Why Planners Should Study Finance

In 2016, Oregon planners hoped to take advantage of a new light-rail line between Portland and Gresham, a suburban city towards the east, by developing a mixed-use community around Gresham’s rail station. The project would be a walkable transit-hub in a city otherwise dominated by single-family homes and automobiles. But Metro – Portland’s regional government that purchased the land – faced a problem. Nearly all developers rely on loans to pay the costs of construction, and very rarely have enough cash on hand to finance projects themselves. And lenders in Portland were unwilling to finance a transit-oriented development that would be the first of its kind in the region.

This issue is part of a larger pattern that prioritizes existing models of car-based development.Just as some zoning codes can make developments less pedestrian-friendly by demanding minimum parking requirements, banks often have their own set of parking criteria that can sometimes supersede that of local zoning rules. As a Street Blogs article put it: “In many parts of America, efforts to build transit-oriented, walkable communities are foiled because financing can’t be secured for projects that differ from the templates lenders have become used to since World War II.”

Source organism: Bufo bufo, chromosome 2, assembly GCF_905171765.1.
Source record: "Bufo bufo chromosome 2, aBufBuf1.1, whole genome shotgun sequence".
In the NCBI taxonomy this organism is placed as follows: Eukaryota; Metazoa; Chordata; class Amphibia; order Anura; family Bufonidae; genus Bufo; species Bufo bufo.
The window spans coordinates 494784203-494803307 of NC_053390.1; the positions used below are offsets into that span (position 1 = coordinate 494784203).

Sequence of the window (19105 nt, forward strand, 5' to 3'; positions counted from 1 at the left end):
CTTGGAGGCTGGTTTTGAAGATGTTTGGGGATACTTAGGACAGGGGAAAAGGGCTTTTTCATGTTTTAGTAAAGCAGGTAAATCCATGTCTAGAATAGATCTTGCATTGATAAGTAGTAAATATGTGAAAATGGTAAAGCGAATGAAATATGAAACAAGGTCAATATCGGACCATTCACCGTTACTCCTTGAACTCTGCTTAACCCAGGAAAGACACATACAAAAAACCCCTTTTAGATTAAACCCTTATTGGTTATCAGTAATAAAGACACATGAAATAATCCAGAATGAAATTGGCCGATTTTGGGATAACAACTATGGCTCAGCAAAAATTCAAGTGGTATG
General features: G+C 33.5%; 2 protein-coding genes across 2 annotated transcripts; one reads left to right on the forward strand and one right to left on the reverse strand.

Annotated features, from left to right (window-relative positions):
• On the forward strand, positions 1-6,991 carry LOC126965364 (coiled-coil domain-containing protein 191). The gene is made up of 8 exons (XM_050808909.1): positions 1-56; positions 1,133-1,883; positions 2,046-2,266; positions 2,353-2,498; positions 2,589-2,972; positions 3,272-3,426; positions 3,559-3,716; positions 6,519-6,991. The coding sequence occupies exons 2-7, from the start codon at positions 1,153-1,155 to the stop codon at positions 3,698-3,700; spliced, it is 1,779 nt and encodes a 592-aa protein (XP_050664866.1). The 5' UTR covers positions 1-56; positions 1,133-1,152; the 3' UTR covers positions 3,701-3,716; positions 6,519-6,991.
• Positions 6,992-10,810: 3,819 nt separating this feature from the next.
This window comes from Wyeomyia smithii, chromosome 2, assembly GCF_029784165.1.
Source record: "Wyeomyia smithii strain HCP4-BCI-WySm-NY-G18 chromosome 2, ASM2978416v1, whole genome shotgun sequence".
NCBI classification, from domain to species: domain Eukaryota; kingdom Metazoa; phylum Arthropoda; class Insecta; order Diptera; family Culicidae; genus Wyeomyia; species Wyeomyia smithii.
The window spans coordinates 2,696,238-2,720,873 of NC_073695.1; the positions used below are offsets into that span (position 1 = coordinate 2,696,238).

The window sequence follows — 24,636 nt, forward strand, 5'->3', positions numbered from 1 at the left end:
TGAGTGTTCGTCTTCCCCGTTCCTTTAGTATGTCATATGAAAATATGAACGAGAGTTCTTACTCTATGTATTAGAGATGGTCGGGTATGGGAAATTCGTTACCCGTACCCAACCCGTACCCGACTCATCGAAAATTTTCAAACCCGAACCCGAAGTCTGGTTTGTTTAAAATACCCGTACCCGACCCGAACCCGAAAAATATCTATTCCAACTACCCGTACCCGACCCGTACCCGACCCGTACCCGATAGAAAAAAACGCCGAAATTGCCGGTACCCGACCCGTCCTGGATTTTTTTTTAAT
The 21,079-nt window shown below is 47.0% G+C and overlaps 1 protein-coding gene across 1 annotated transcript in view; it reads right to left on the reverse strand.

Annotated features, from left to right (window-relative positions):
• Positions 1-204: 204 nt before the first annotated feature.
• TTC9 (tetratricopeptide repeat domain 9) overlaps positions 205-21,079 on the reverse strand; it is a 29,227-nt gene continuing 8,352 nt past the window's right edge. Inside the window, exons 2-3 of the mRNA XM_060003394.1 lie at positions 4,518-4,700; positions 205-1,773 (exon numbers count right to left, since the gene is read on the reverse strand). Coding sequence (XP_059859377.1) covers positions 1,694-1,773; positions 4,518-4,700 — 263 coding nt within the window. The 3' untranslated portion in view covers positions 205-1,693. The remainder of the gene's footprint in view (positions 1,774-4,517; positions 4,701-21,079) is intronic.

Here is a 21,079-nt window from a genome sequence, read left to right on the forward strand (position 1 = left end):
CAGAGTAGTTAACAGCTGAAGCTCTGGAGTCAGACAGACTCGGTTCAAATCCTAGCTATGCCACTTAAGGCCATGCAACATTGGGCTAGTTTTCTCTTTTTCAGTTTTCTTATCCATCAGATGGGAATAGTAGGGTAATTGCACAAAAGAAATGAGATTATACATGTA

The Crossings at Gresham. Photo credit: Myhre Group Architects

To get buy-in from financial groups, the community had to first prove the value of the project. It was only after a coordinated education campaign by regional leaders showing the viability of transit-oriented developments without large amounts of parking that lenders eventually financed the project. The development ended up being a success with 100% occupancy and long wait lists, and has provided a valuable template for financing other projects in the region that have less stringent parking requirements or none at all.